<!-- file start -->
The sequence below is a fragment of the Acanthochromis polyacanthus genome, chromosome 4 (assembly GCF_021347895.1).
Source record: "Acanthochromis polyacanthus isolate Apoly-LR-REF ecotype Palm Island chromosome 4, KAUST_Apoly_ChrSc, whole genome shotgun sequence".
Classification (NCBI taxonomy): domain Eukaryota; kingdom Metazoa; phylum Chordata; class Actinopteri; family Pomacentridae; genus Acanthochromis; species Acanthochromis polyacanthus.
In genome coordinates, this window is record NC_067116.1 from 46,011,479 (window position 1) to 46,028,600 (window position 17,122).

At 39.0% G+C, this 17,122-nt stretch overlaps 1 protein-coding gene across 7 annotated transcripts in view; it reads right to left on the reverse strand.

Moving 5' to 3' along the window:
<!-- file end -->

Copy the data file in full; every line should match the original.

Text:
The sequence below is a fragment of the Acanthochromis polyacanthus genome, chromosome 4 (assembly GCF_021347895.1).
Source record: "Acanthochromis polyacanthus isolate Apoly-LR-REF ecotype Palm Island chromosome 4, KAUST_Apoly_ChrSc, whole genome shotgun sequence".
Classification (NCBI taxonomy): domain Eukaryota; kingdom Metazoa; phylum Chordata; class Actinopteri; family Pomacentridae; genus Acanthochromis; species Acanthochromis polyacanthus.
In genome coordinates, this window is record NC_067116.1 from 46,011,479 (window position 1) to 46,028,600 (window position 17,122).

At 39.0% G+C, this 17,122-nt stretch overlaps 1 protein-coding gene across 7 annotated transcripts in view; it reads right to left on the reverse strand.

Moving 5' to 3' along the window: